Monday, August 29

Roadschool Trip to Patriot's Point

Our roadschool field trip to Charleston and Savannah took us through some amazing historic properties and tours, but the boys most enjoyed our afternoon at Patriot's Point.  This museum is home to World War 2 and Vietnam-era ships, and is rife with hands-on history!

With Charleston as a beautiful backdrop, Patriots Point is home to three museum ships: the USS Yorktown, an aircraft carrier, the USS Laffey, a destroyer, and the USS Clamagore, a submarine that was sunk as an artificial reef.  It is also the starting point for tours of Fort Sumter, which was the site of the first shots fired in the American Civil War.  (Find more on the Civil War here.)  The floating museum gives visitors the chance to tour the aircraft carrier, USS Yorktown, along with a destroyer ship, and a submarine.  

The ships are amazing, with nearly every area open for visitors to experience life aboard an aircraft carrier.  The boys practiced tying knots, learned how to spot aircraft, experienced being hit with a torpedo, learned about strategic command, and took a turn in the captain's chair.  They learned about the different types of aircraft that launched from this ship, as well as the pilots who bravely flew to protect our nation in times of war.

Back on dry land, visitors can also visit the Vietnam Experience Exhibit.  The boys were fascinated by this exhibit - and Grandma attested to the fact that it was VERY realistic, very much as described by Grandpa during his successive tours.  The Vietnam Experience brings this era to life through music, nature sounds, chopper sounds, scents, and interactive pieces.

Patriot's Point Field Trip Resources

Monday, August 22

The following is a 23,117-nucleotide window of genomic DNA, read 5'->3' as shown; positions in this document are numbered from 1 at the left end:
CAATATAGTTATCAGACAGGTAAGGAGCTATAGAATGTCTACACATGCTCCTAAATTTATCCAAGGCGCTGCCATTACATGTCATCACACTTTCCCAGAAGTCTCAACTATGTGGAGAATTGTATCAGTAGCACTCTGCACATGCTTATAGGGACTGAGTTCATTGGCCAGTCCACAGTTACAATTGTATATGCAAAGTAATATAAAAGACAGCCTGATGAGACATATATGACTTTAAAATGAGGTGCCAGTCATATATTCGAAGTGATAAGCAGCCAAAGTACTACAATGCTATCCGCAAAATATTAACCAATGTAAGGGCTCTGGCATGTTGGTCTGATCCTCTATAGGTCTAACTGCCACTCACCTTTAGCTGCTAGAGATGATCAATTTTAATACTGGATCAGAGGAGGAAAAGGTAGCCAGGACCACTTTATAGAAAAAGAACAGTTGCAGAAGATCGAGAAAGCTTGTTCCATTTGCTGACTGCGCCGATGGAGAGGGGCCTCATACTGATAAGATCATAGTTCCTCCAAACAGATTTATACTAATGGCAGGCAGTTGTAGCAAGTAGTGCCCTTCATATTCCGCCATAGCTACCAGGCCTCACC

Farming Books for Middle & High School (Interest-Led Schooling)

One of our sons is more the hands-on, outdoors type of kid.  He works hard and has great work ethic, but doesn't really plan to continue schooling beyond graduation.  He's not a fan of reading, but enjoys reading about working with animals and the land.  If you've got a kid like this....this list is for you!

**It should be noted that, while there are so many farm-themed books for elementary-aged children, this book list has been composed specifically with middle and high school students in mind.

--> Download & Print the Farm Book List <--

Stay tuned for our 2023 Word of the Year -- it will have something to do with homesteading!

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Looking for something more in-depth - a full-year course?  Check out Homestead Science.  Created for upper grades learners, Introduction to Homestead Science contains 18 interactive units that teach agriculture science, life skills, mathematics, and character lessons.  Each of those units includes eight lessons, spanning two weeks, for a total of thirty-six weeks.  Each lesson has accompanying workbook activities and projects.  The curriculum also includes tests, quizzes, and six homestead projects (no acreage required).

Friday, August 12

Studying Pandas with 'The Year of the Panda'

While most of our unit studies are for upper grades, this one is geared toward younger students.  That said, it's still a great little story that would be a wonderful read aloud for the entire family!